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Natural face wash provides a green clean sans the dirty ingredients found in many conventional products. But with so many options—organic, cruelty-free, "natural", and more—choosing the best face wash for you and the planet can get overwhelming and a bit pricey. Knowing what to look for when purchasing a natural face wash can help you make sense of environmentally friendly standards so you can be a wise consumer.

What to look for when choosing a natural face wash

In your search for a natural face wash, study the labels carefully. Look for the following:

  1. Avoid antibacterial agents: A recent study by the Environmental Working Group (EWG) found that triclosan—the main antibacterial agent in soaps—can be linked to cancer in lab animals, may disrupt hormone function in humans, and is a non-biodegradable toxic agent that pollutes ecosystems and threatens wildlife when it is discharged into the water stream.
  2. Look for plant-based, biodegradable ingredients: Conventional soaps are made from petroleum-derived chemicals that persist in the environment, creating pollution and threatening human health. Face wash that uses plant-based ingredients and essential oils for fragrance replaces these dangerous ingredients with ones that are healthy for you and the earth. In particular, try to avoid ingredients like parabens and phthalates, and seek out a face wash labeled as biodegradable.
  3. Go organic: Because the US Food and Drug Administration (FDA) spends only a tiny portion of its budget investigating the chemical composition and toxins in skin care products, soaps can tout their use of organic ingredients and still have up to 30 percent synthetic materials, even the ones labeled "organic" or "made with organic ingredients." The only way to be sure that the product you are purchasing is, in fact, USDA Organicorganic is to look for the USDA Organic Seal on the label. This seal guarantees that every ingredient is organically produced as defined by the National Organics Standards Board, which bans the use of harmful pesticides, synthetic fertilizers, and genetic engineering.
  4. Look for soaps that do not contain animal fats or employ animal testing: While you're contemplating green attributes, you may also wish to join the cruelty-free movement. Just keep in mind: a company may claim that they don’t employ animal testing for their products, but without third-party verification, it’s hard to know whether these statements are in fact completely true. Leaping BunnySo stick to those products certified as cruelty-free by looking for products with the Leaping Bunny Logo or the Certified Vegan Logo. You can rest assured that no bunnies (or monkeys or cats for that matter) were harmed in the making of these non-animal-tested products.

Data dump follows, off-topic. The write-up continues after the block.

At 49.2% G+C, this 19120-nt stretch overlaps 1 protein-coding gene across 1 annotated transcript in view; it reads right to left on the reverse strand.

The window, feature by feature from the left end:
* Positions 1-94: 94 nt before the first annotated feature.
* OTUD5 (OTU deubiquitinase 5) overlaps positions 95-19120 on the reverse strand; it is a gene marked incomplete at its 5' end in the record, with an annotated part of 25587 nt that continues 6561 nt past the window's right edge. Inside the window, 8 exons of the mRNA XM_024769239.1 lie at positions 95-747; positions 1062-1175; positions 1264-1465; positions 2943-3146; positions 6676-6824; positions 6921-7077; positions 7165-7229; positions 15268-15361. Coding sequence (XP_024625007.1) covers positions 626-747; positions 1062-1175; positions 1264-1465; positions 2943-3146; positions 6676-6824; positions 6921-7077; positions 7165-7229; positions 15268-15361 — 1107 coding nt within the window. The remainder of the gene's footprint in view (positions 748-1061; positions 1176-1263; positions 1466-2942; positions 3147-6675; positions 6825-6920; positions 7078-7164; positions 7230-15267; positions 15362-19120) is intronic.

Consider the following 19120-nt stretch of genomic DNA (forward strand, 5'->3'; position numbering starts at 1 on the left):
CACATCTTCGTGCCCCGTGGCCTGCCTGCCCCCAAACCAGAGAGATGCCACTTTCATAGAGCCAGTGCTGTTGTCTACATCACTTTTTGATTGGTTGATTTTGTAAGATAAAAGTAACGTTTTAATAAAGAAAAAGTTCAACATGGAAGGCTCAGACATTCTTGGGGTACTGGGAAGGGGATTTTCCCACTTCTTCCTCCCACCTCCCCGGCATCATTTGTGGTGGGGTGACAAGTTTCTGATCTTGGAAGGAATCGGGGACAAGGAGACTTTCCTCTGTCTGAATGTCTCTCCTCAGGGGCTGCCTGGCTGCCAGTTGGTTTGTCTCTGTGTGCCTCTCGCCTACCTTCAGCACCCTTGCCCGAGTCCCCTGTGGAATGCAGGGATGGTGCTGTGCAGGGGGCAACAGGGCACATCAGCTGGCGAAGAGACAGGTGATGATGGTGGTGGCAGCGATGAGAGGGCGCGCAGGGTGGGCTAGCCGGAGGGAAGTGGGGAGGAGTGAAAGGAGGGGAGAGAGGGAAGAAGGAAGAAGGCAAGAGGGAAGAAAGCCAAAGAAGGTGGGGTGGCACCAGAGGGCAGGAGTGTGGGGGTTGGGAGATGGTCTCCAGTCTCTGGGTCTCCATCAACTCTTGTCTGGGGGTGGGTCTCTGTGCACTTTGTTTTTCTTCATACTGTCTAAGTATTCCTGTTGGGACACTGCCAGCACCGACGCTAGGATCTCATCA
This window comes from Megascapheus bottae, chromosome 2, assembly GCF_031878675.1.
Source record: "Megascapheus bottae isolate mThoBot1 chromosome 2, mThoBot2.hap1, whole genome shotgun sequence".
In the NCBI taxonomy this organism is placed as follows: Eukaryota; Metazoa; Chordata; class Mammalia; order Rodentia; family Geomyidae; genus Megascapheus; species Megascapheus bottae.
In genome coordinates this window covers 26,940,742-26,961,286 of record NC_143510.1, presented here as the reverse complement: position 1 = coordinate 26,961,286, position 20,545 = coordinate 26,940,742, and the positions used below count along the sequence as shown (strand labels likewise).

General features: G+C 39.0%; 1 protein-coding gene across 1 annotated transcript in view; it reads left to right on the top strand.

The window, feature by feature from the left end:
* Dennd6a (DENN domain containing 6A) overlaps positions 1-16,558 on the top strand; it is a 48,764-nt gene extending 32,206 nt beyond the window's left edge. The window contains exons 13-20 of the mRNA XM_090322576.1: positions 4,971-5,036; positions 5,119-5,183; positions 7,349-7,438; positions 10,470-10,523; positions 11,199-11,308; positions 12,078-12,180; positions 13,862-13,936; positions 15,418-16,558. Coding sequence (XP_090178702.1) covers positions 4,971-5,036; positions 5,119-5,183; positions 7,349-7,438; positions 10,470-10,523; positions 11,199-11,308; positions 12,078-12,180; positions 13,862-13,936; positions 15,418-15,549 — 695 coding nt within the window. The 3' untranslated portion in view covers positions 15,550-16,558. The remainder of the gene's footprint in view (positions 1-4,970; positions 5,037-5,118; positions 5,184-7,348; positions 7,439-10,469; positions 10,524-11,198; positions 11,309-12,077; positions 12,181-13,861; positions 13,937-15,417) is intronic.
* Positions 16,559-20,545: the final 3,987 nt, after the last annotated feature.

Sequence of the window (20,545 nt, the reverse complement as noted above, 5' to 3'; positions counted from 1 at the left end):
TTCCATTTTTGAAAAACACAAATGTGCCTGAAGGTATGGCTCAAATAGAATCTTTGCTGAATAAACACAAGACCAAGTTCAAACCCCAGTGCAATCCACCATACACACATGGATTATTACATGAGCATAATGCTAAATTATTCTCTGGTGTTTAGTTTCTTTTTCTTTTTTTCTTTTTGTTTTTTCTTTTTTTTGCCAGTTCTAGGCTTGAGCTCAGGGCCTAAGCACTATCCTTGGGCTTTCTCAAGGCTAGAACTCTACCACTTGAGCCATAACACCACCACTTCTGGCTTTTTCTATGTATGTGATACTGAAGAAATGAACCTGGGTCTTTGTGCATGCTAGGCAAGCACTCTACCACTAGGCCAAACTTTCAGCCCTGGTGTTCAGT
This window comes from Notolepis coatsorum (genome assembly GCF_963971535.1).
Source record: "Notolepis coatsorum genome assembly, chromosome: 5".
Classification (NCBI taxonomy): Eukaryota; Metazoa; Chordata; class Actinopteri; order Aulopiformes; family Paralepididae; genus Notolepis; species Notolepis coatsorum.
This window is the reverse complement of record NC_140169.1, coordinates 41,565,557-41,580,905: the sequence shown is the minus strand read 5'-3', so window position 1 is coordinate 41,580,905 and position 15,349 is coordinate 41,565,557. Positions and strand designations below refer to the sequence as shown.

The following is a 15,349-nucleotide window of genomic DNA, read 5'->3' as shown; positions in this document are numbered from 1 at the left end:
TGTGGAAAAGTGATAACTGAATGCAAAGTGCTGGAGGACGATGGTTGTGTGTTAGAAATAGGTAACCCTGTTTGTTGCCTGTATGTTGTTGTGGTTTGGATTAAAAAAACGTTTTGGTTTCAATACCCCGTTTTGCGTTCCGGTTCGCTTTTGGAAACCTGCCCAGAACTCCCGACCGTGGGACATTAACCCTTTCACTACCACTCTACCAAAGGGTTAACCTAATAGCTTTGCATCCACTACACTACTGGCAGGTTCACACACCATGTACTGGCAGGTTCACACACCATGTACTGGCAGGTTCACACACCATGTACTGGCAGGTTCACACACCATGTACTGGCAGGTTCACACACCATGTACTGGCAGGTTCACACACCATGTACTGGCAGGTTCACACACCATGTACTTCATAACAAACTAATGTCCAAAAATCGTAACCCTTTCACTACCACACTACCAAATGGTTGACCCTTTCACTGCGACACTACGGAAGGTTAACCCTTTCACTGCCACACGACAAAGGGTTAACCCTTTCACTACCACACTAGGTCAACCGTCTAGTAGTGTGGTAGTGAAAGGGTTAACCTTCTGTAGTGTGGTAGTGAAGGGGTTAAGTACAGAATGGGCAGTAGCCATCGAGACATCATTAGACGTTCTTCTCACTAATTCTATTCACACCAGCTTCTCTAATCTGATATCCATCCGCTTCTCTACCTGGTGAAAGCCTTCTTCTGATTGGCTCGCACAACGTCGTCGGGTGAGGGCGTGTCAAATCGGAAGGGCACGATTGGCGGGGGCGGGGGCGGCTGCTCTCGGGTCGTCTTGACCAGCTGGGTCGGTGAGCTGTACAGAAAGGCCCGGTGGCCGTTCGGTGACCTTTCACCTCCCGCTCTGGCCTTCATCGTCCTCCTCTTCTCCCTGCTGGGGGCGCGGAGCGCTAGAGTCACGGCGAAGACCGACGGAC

Find it! Natural face washes

GreenYour has highlighted some of the cleanest and greenest face washes out there, ranging from increasingly easy-to-find natural brands to prestige selections. If you're looking for something a little more heavy duty, check out a scrub, mask, or targeted acne treatment.

Before you buy

One thing to be aware of as you look for "greener" face cleansers, you'll likely be confronted with a higher price tag as chemicals are generally cheaper than botanical, organic-certified ingredients. For example, a 6.67 fluid ounce container of the White Tea Facial Fluid Cleanser from Korres will set you back $21.00, while 4 fluid ounces of Cetaphil Gentle Skin Cleanser cost $4.99.

Choosing a natural face wash helps you go green because...

  • They are comprised of ingredients found in nature, not harmful chemicals
  • They are petroleum-free. Mineral oil is made from petroleum, a non-sustainable resource with various eco-repercussions.
  • Many makers of natural face wash also follow green business practices, such as using recycled packaging and harnessing renewable energy sources like wind power.

Supplementary preservatives in many face washes include BHA, which has a negative impact on aquatic ecosystems and bioaccumulates in the tissues of organisms, and parabens, known endocrine disrupters that are not only detrimental to human health, but also destructive to animal hormones and development. (Studies have found higher levels of parabens in tumors from human breast tissue, but, because the potential damage to the endocrine system has yet to be proven, the controversy surrounding the toxicity of parabens is still being debated.)

Additionally, the potent synthetic antimicrobial agent triclosan, used in some face washes and other personal care products, has been found in 55 percent of streams examined in 2002 at levels high enough to disrupt the natural life cycle of frogs.[1] Another common synthetic to look out for in face wash is diethanolamine (DEA), a foaming detergent. While DEA is infrequently used in skin and hair care products because it is a known carcinogen, the more commonly used chemicals TEA and MEA are often contaminated with diethanolamine.